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Philosophy for Children (P4C) at Globe

Article 12 : You have the right to be listened to and taken seriously

Philosophy for Children at Globe is a whole school approach with every child from Nursery to Year 6 taking part in regular P4C sessions. Our aim, through P4C sessions, is for all our children to enhance their thinking and communication skills, boost their self-esteem, and improve their academic attainment. We want our children to become articulate speakers and develop the ability to justify answers, arguments and opinions. We teach the importance of participating collaboratively in discussion by maintaining attention, staying on topic and initiating and responding to others' comments and opinions thoughtfully.

How we do it

It is through well-structured P4C sessions that children will be provided with the opportunity to consider and evaluate different viewpoints, and develop their skills of oracy, questioning, critical thinking and reflection. Children are taught the importance of contributing to the smooth running of an enquiry and the need for rules and democratic procedures to facilitate this. Children understand they must treat others with respect. Children are encouraged to use a range of sentence stems when contributing their opinions and thoughts, to help build upon each other’s ideas respectfully. The values evident in P4C exemplify British values.

In our weekly P4C sessions at Globe, a stimulus, such as a story, video clip or image, is shared with the class. The children are encouraged by the teacher, in role as a facilitator, to come up with big, engaging philosophical questions about the stimulus which are at the heart of P4C. Typically, these sessions last for 30 minutes or can be continued over two weeks, and follow a structure which is varied by the class teacher according to the age group of the class.

Philosophical questions are open to examination, further questioning and enquiry. They are contestable, central and common – that is, there is more than one valid point of view, the question is important in the lives of the children, and it is a shared issue or concern.

P4C is also being used outside of its dedicated time, in other subject areas, which has proven to be quite fruitful. As children understand the procedures and rules of the session, it allows valuable and meaningful discussion to take place. All teachers have received training on how to deliver successful P4C sessions, and the results speak for themselves.

Some philosophical questions that children have come up with:

Is it ever OK to lie?

Can kindness change the world?

What makes you who you are?

Do we have to respect everyone?

Can good people do bad things?

Do animals have the same rights as humans?

What will happen at the end of the world?

Through a vote, the children then choose the question they would most like to discuss. The teacher gives the children time to think and reason individually about the question before facilitating the exchange of ideas and opinions as a group, or community for enquiry. The teacher supports the children to think more deeply and philosophically by encouraging the 4Cs of P4C – critical, creative, collaborative and caring thinking.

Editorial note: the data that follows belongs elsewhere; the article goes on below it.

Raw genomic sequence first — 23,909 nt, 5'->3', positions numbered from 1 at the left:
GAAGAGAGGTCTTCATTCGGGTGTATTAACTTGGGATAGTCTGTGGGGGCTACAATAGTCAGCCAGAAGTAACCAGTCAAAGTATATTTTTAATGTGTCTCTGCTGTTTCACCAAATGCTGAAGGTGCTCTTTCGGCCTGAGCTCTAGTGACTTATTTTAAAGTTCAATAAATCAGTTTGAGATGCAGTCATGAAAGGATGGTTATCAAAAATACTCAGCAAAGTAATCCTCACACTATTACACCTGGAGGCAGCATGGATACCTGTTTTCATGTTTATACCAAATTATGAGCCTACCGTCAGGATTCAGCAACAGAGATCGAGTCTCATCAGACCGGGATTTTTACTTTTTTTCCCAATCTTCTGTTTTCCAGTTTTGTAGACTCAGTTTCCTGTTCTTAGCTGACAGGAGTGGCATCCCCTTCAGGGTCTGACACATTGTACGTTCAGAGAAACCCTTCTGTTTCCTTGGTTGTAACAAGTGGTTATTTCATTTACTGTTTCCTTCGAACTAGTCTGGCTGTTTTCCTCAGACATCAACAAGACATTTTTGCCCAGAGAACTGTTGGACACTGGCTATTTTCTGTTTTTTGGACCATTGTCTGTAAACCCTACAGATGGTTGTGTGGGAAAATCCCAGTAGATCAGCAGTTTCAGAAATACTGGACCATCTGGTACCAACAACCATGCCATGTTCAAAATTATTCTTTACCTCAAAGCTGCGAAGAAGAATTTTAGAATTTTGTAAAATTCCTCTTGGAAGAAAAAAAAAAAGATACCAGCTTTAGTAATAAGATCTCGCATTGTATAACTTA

The 4 Cs of P4C

Through P4C lessons children will develop the 4Cs of philosophical thinking: creative, critical, caring and collaborative skills.

Creative Thinking – connecting (relating) and suggesting (speculating)

Critical thinking – questioning (interrogating) and reasoning (evaluating)

Caring thinking – listening (concentrating) and valuing (appreciating)

Collaborative thinking – responding (communicating) and supporting (building on each other’s ideas)

P4C in the Early Years Foundation Stage

In Early years, P4C sessions are less formal and are often in direct response to issues that may arise, such as friendships, kindness or sharing. The children are introduced to a stimulus, which may relate to a known story or a game. From this, the children are encouraged to ‘wonder’ about the stimulus and develop their understanding of the concepts within the stimulus. From here, the class teacher will guide the children through a discussion, encouraging children to think about ‘big’ questions as well as ‘little’ questions.

Why we do it?

Through regular P4C sessions at Globe, the children’s questions have become more philosophical and imaginative. Children have learnt to listen carefully to each other, to explore differences of opinion respectfully, and to value the ideas of others. Our children are empathetic, calm and reasonable, dealing with life’s complexities with sensitivity and emotional intelligence.

P4C and British Values

P4C specifically promotes the British values of democracy and mutual respect for and tolerance of those with different faiths and beliefs and for those without faith. The children learn practically about democracy through P4C as almost every session involves the class voting on which question, they would most like to discuss. The weekly sessions enable children to develop their self-knowledge, self-esteem and self-confidence whilst encouraging respect for other people.

P4C also supports our children’s development by allowing them the opportunity to investigate and offer reasoned views about moral and ethical issues; by providing them with a space to develop their tolerance and respect for others’ feelings and values; and by promoting a sense of enjoyment and fascination in learning about themselves, others and the world around them.

Philosophy for Children Policy